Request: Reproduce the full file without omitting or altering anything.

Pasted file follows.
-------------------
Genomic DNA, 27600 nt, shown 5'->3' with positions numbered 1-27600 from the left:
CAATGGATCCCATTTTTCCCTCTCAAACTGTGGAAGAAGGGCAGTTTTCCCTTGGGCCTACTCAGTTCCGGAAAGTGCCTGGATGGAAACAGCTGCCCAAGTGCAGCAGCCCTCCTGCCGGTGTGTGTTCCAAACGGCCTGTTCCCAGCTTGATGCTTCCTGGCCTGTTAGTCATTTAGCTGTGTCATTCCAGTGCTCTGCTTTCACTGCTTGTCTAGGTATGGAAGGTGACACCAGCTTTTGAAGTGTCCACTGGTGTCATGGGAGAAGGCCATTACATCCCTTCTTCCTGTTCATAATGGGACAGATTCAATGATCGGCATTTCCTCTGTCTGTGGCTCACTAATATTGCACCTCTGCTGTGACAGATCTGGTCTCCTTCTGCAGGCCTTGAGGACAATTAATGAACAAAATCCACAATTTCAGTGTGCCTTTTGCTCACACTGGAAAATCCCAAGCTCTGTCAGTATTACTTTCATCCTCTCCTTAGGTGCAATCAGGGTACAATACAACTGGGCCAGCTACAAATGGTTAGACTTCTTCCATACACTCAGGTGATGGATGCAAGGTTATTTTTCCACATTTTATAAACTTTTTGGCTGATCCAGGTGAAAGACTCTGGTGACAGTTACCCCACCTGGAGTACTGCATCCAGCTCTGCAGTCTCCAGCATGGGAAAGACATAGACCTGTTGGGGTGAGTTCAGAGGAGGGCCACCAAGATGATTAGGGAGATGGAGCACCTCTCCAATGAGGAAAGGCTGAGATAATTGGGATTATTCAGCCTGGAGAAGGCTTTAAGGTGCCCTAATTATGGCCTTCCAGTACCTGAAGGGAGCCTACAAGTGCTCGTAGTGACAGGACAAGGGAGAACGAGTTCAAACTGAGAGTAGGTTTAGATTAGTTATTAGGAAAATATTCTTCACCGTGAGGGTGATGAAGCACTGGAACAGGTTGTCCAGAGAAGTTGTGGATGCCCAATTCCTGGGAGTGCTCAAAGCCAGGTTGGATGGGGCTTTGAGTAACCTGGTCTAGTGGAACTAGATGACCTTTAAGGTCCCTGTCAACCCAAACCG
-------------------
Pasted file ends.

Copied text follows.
Genomic DNA, 27600 nt, shown 5'->3' with positions numbered 1-27600 from the left:
CAATGGATCCCATTTTTCCCTCTCAAACTGTGGAAGAAGGGCAGTTTTCCCTTGGGCCTACTCAGTTCCGGAAAGTGCCTGGATGGAAACAGCTGCCCAAGTGCAGCAGCCCTCCTGCCGGTGTGTGTTCCAAACGGCCTGTTCCCAGCTTGATGCTTCCTGGCCTGTTAGTCATTTAGCTGTGTCATTCCAGTGCTCTGCTTTCACTGCTTGTCTAGGTATGGAAGGTGACACCAGCTTTTGAAGTGTCCACTGGTGTCATGGGAGAAGGCCATTACATCCCTTCTTCCTGTTCATAATGGGACAGATTCAATGATCGGCATTTCCTCTGTCTGTGGCTCACTAATATTGCACCTCTGCTGTGACAGATCTGGTCTCCTTCTGCAGGCCTTGAGGACAATTAATGAACAAAATCCACAATTTCAGTGTGCCTTTTGCTCACACTGGAAAATCCCAAGCTCTGTCAGTATTACTTTCATCCTCTCCTTAGGTGCAATCAGGGTACAATACAACTGGGCCAGCTACAAATGGTTAGACTTCTTCCATACACTCAGGTGATGGATGCAAGGTTATTTTTCCACATTTTATAAACTTTTTGGCTGATCCAGGTGAAAGACTCTGGTGACAGTTACCCCACCTGGAGTACTGCATCCAGCTCTGCAGTCTCCAGCATGGGAAAGACATAGACCTGTTGGGGTGAGTTCAGAGGAGGGCCACCAAGATGATTAGGGAGATGGAGCACCTCTCCAATGAGGAAAGGCTGAGATAATTGGGATTATTCAGCCTGGAGAAGGCTTTAAGGTGCCCTAATTATGGCCTTCCAGTACCTGAAGGGAGCCTACAAGTGCTCGTAGTGACAGGACAAGGGAGAACGAGTTCAAACTGAGAGTAGGTTTAGATTAGTTATTAGGAAAATATTCTTCACCGTGAGGGTGATGAAGCACTGGAACAGGTTGTCCAGAGAAGTTGTGGATGCCCAATTCCTGGGAGTGCTCAAAGCCAGGTTGGATGGGGCTTTGAGTAACCTGGTCTAGTGGAACTAGATGACCTTTAAGGTCCCTGTCAACCCAAACCG